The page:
The digital op note could also be used for educational purposes, Majmudar said. “You can not only take pictures but also do video recordings of key moments during the surgery,” he said. This enables medical students who cannot attend the procedure to learn from it, and it can also serve as patient education, he noted. “You can take it back to patients and say, ‘Your arteries are really clogged up by cholesterol and this is what it looks like.’ Prior research found that if you show the patient a CT scan or angiogram of their arteries, they actually improve their lifestyle and health habits.”
Heather L. Evans, MD, MS, FACS, assistant professor of surgery at the University of Washington, said at SCAI that many challenges remain before Google Glass can be widely used in medicine, including ensuring HIPAA compliance with data collection and encrypted transmission, educating physicians on how not to get distracted by the technology, and educating patients on how it is used — and not used.
“Right now, the device is a solution looking for a problem,” she said. “It has great potential, but we have to remember that it’s in beta.”
For now, Majmudar said, doctors can get the consent of individual patients to photograph or film their procedures with Google Glass, but “mass adoption will have to wait until communication channels are HIPAA-secure both ways.”
The technology has great potential to change the way collaborations in medicine occur, Rawat said.
“There are colleagues of mine who are doing procedures in the cath lab when I am not there. I can be in my office and we can share information about what to do,” he said. “I could even give guidance and make suggestions from a conference.”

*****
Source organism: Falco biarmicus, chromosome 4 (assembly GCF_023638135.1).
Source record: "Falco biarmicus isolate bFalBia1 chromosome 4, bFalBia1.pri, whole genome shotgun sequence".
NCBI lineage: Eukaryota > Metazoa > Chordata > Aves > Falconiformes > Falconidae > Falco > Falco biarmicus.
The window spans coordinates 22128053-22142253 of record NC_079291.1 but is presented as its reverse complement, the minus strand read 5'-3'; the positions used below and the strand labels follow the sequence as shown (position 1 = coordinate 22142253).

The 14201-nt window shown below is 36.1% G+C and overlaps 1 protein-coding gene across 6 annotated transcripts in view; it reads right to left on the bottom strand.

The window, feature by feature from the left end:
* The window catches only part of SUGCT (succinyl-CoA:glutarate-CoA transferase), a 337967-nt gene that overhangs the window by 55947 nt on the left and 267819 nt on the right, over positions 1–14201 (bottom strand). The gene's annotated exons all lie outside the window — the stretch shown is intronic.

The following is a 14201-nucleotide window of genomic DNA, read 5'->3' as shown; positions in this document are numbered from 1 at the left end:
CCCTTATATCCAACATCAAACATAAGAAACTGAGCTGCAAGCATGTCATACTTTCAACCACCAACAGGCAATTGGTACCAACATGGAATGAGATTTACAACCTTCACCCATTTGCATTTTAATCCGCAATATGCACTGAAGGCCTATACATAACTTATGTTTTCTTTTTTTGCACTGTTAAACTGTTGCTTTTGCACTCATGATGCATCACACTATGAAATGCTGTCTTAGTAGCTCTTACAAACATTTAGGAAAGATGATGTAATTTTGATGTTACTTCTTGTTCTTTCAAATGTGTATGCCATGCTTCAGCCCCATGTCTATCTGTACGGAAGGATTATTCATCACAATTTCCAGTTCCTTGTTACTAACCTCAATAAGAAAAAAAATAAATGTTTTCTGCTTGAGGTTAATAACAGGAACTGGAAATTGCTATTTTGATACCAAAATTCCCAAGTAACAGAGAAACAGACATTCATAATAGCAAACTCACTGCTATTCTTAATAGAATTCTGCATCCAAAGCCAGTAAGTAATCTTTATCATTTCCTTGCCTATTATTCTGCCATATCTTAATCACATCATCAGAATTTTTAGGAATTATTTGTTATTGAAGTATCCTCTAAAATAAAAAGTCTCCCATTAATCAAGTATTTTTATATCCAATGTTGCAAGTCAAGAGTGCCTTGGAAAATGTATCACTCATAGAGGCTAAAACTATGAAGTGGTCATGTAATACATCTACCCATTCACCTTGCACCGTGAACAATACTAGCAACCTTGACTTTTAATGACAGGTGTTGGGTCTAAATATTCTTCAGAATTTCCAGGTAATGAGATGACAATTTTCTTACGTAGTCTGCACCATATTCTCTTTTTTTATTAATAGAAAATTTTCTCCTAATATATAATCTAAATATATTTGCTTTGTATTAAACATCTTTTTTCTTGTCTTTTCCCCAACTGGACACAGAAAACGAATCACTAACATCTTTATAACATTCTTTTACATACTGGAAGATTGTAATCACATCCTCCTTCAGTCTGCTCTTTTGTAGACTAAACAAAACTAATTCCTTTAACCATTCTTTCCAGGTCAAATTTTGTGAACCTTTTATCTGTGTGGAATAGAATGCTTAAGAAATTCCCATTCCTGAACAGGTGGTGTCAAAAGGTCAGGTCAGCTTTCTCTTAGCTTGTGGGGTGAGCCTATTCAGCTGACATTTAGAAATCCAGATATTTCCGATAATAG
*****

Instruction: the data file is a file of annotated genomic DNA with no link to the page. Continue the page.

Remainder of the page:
‘Telepresence’ enabled by Google Glass may lead to some radical rethinking of hospital operations, Majmudar said. “An example is anesthesia. Currently, anesthesiologists can cover only one or two operating rooms and have to go back and forth. Imagine if Google Glass could display vital signs for live OR cases. You can become a central unit where you could get 10 OR groups’ data transmitted to you. You can imagine that would really reduce costs.” – by Erik Swain
Evans HL. Applications of Google Glass to improve outcomes in interventional cardiology: Can I use it in my hospital? What are the challenges for implementation?
Rivas H. Applications of Google Glass to improve outcomes in interventional cardiology: Applications to improve medical care. Both presented at: the Society for Cardiovascular Angiography and Interventions Scientific Sessions; May 28-31, 2014; Las Vegas.
Heather L. Evans, MD, can be reached at Harborview Medical Center, 325 9th Ave., Box 359796, Seattle, WA 98104; email: firstname.lastname@example.org.
Maulik D. Majmudar, MD, can be reached at Cardiac Unit Associates, 55 Fruit St., Boston, MA 02114; email: email@example.com.
Bharat Rawat, MD, DM, FACC, FAPSIC, FSCAI, can be reached at PO Box 14126, Thapathali, Kathmandu, Nepal; email: firstname.lastname@example.org.
Homero Rivas, MD, MBA, FACS, can be reached at Bariatric and Metabolic Interdisciplinary Clinic, 900 Blake Wilbur Dr., Garden Level Room W0048, Stanford, CA 94304; email: email@example.com.
Disclosure: Evans, Majmudar, Rawat and Rivas report no relevant financial disclosures.